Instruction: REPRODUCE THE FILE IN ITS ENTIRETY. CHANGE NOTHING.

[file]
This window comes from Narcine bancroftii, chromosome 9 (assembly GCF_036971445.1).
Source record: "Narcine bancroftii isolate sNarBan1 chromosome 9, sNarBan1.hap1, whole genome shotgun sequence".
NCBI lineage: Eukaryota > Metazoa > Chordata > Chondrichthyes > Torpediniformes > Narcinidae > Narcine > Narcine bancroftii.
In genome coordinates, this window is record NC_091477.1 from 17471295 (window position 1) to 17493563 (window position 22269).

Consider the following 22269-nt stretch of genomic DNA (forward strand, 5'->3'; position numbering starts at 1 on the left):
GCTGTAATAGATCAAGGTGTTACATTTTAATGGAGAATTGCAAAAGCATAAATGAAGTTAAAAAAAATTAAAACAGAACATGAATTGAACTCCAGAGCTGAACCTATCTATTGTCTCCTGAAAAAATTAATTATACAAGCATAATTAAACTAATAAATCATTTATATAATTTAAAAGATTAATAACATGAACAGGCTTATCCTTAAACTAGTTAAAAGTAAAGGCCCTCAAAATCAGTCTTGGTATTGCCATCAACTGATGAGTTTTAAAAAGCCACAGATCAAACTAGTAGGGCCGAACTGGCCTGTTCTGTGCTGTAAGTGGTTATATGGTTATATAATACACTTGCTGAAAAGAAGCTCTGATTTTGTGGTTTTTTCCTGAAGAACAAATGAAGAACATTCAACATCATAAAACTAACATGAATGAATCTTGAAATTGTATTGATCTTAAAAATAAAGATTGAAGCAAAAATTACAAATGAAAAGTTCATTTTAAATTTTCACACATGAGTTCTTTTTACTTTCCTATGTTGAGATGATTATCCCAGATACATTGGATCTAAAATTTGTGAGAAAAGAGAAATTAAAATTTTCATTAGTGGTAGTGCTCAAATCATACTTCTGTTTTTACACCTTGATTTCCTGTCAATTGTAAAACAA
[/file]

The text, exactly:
This window comes from Narcine bancroftii, chromosome 9 (assembly GCF_036971445.1).
Source record: "Narcine bancroftii isolate sNarBan1 chromosome 9, sNarBan1.hap1, whole genome shotgun sequence".
NCBI lineage: Eukaryota > Metazoa > Chordata > Chondrichthyes > Torpediniformes > Narcinidae > Narcine > Narcine bancroftii.
In genome coordinates, this window is record NC_091477.1 from 17471295 (window position 1) to 17493563 (window position 22269).

Consider the following 22269-nt stretch of genomic DNA (forward strand, 5'->3'; position numbering starts at 1 on the left):
GCTGTAATAGATCAAGGTGTTACATTTTAATGGAGAATTGCAAAAGCATAAATGAAGTTAAAAAAAATTAAAACAGAACATGAATTGAACTCCAGAGCTGAACCTATCTATTGTCTCCTGAAAAAATTAATTATACAAGCATAATTAAACTAATAAATCATTTATATAATTTAAAAGATTAATAACATGAACAGGCTTATCCTTAAACTAGTTAAAAGTAAAGGCCCTCAAAATCAGTCTTGGTATTGCCATCAACTGATGAGTTTTAAAAAGCCACAGATCAAACTAGTAGGGCCGAACTGGCCTGTTCTGTGCTGTAAGTGGTTATATGGTTATATAATACACTTGCTGAAAAGAAGCTCTGATTTTGTGGTTTTTTCCTGAAGAACAAATGAAGAACATTCAACATCATAAAACTAACATGAATGAATCTTGAAATTGTATTGATCTTAAAAATAAAGATTGAAGCAAAAATTACAAATGAAAAGTTCATTTTAAATTTTCACACATGAGTTCTTTTTACTTTCCTATGTTGAGATGATTATCCCAGATACATTGGATCTAAAATTTGTGAGAAAAGAGAAATTAAAATTTTCATTAGTGGTAGTGCTCAAATCATACTTCTGTTTTTACACCTTGATTTCCTGTCAATTGTAAAACAA